Wed | Jan 16, 2019

Study: US inequality persists 50 years after landmark report

Published:Wednesday | February 28, 2018 | 12:00 AM
In this July 15, 1967, file photo, a National Guard officer passes the smashed window of a black-owned flower shop in riot-torn Newark, N.J., after a night of looting and violence.


Barriers to equality pose threats to democracy in the US as the country remains segregated along racial lines and child poverty worsens, according to study made public yesterday that examines the nation 50 years after the release of the landmark 1968 Kerner Report.

The new report blames US policymakers and elected officials, saying they're not doing enough to heed the warning on deepening poverty and inequality that was highlighted by the Kerner Commission five decades ago, and it lists areas where the country has seen "a lack of or reversal of progress."

"Racial and ethnic inequality is growing worse. We're resegregating our housing and schools again," former Democratic US Senator Fred Harris of Oklahoma, a co-editor of the new report and the last surviving member of the original Kerner Commission created by President Lyndon Johnson in 1967. "There are far more people who are poor now than was true 50 years ago. Inequality of income is worse."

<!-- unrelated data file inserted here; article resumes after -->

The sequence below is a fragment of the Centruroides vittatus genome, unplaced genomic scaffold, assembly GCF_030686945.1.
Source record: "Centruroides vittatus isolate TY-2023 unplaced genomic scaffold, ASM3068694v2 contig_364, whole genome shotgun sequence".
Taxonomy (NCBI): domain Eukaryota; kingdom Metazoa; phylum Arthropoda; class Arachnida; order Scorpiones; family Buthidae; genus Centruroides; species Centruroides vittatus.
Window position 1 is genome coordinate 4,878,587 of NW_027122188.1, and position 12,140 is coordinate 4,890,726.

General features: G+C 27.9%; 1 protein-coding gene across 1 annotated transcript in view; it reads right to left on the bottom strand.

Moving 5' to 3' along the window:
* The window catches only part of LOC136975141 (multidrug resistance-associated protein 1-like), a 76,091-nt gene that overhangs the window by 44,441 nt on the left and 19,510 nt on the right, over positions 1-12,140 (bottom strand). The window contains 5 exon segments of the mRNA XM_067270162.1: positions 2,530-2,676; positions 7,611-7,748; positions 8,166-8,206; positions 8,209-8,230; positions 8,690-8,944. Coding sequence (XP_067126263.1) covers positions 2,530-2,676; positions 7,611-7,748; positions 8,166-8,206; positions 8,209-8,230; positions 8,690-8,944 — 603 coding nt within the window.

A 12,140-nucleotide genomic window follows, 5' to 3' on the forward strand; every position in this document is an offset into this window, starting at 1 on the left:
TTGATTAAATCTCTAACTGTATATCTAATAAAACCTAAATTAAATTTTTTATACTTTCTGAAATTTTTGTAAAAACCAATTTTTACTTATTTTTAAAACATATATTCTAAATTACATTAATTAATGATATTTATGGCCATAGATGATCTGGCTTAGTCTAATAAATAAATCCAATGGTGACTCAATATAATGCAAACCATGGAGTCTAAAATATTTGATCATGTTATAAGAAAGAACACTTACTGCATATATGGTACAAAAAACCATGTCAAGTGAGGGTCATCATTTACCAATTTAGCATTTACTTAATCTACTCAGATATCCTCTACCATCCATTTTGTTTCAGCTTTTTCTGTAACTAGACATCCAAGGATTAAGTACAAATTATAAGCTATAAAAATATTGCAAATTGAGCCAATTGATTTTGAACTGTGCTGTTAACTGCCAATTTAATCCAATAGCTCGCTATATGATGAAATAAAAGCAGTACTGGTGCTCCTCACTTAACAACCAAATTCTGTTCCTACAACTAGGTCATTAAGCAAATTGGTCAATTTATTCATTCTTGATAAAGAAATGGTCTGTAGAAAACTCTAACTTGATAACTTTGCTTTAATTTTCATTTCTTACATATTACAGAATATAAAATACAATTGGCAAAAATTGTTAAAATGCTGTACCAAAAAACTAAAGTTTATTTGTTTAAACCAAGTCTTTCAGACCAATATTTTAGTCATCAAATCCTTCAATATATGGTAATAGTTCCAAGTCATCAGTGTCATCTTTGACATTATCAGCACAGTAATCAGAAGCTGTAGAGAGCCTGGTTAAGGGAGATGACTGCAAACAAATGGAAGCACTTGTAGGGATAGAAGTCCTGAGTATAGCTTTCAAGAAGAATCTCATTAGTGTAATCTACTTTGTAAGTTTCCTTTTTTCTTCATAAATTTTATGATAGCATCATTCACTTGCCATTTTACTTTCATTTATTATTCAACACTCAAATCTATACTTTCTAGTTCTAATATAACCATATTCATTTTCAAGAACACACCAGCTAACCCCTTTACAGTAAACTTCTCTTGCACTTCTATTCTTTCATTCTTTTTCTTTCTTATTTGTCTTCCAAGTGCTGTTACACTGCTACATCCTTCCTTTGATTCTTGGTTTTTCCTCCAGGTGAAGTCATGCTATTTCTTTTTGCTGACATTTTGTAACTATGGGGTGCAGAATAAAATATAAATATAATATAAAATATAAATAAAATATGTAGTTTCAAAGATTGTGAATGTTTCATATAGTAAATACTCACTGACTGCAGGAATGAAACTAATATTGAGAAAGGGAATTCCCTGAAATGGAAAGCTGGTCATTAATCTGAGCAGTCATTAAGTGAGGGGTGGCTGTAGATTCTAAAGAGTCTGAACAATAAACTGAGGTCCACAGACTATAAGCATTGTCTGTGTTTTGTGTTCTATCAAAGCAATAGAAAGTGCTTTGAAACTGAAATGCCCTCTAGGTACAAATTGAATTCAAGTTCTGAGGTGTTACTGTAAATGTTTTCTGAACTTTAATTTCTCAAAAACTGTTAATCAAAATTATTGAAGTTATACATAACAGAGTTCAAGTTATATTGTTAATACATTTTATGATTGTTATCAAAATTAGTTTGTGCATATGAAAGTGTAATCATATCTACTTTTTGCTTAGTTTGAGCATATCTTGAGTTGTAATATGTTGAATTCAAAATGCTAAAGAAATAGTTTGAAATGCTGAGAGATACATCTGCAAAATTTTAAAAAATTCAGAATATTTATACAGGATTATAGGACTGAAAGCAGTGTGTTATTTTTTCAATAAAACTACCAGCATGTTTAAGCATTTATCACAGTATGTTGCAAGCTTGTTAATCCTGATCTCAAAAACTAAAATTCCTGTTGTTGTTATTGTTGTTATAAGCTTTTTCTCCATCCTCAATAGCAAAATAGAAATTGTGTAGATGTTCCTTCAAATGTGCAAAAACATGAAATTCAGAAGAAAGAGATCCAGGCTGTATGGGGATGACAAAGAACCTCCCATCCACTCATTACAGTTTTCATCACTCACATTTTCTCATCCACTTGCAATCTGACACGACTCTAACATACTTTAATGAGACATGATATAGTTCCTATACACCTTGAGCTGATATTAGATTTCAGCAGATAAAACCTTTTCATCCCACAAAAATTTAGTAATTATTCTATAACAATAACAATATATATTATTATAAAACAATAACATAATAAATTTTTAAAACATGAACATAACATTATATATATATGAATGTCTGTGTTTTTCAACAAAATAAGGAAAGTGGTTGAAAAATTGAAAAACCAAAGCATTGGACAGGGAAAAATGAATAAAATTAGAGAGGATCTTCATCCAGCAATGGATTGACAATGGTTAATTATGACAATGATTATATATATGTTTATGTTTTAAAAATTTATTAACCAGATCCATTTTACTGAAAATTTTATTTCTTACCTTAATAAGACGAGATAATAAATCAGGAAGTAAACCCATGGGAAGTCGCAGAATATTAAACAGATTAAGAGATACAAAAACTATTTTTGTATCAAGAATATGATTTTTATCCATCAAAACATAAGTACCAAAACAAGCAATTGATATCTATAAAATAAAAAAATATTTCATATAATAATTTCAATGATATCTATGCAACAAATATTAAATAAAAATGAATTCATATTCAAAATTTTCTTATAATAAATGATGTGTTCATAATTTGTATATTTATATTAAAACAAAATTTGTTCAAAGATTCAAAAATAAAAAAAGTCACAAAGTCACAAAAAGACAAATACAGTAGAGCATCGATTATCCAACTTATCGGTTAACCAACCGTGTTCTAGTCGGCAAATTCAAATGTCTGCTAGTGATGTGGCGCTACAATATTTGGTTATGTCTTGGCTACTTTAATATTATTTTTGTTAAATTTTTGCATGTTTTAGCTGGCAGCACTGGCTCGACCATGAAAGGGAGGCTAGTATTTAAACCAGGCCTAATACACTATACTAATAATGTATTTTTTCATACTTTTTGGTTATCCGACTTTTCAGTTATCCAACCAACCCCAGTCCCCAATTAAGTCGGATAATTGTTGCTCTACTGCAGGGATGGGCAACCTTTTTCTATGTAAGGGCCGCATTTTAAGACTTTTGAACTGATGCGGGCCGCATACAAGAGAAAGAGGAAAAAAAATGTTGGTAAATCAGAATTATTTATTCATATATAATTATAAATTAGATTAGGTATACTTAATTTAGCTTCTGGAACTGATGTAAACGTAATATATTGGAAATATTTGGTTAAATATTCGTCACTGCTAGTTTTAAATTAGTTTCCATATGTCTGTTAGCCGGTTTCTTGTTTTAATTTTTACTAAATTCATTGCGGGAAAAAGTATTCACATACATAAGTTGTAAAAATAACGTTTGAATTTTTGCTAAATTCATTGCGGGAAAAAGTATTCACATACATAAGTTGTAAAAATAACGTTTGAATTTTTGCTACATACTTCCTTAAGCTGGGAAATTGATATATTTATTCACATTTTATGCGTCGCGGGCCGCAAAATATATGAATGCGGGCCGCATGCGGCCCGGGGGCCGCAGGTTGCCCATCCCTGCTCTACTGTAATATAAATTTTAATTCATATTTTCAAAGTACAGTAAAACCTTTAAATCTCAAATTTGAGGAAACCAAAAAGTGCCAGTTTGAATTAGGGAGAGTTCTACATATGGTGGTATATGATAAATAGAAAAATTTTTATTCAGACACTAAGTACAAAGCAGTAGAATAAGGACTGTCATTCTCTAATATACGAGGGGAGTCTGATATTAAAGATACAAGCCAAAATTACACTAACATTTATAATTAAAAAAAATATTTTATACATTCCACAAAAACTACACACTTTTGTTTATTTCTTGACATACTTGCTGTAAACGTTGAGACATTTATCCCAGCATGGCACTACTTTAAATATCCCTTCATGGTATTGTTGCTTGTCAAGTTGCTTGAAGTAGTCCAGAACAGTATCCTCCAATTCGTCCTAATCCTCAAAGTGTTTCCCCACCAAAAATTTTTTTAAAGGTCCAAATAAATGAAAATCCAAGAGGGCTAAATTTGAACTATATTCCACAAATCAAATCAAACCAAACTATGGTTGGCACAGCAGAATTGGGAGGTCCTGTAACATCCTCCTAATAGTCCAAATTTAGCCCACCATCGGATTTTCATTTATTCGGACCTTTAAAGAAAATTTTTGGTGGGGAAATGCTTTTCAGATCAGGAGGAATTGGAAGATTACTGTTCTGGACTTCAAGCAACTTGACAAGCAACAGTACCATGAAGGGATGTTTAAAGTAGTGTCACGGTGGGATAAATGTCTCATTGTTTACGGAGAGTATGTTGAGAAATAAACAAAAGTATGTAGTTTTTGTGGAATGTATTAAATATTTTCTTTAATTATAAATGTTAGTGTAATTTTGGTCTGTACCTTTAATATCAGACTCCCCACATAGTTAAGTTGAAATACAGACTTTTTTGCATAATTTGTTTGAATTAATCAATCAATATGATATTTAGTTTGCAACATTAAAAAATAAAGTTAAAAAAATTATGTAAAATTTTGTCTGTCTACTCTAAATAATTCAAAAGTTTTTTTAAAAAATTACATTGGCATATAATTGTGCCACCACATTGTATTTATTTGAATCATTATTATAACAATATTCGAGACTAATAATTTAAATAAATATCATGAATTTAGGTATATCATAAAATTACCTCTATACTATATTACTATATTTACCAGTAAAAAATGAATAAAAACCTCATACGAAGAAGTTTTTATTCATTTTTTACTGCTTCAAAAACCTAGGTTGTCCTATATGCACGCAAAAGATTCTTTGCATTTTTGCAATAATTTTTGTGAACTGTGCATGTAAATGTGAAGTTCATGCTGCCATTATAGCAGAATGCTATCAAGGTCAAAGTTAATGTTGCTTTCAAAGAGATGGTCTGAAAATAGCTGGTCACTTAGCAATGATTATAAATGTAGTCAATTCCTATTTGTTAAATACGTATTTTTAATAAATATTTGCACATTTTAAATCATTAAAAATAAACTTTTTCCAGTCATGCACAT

The new study titled 'Healing Our Divided Society: Investing in America Fifty Years After the Kerner Report' says the percentage of people living in deep poverty less than half of the federal poverty level has increased since 1975. About 46 per cent of people living in poverty in 2016 were classified as living in deep poverty 16 percentage points higher than in 1975.

And although there has been progress for Hispanic homeownership since the Kerner Commission issued its report, the homeownership gap has widened for African-Americans, the new study found. Three decades after the Fair Housing Act of 1968 passed, black homeownership rose by almost 6 percentage points. But those gains were wiped out from 2000 to 2015 when black homeownership fell 6 percentage points, the report said.

The report blames the black homeownership declines on the disproportionate effect that the subprime mortgage lending crisis had on African-American families.

In addition, gains to end school segregation were reversed because of a lack of court oversight and housing discrimination, the new report said.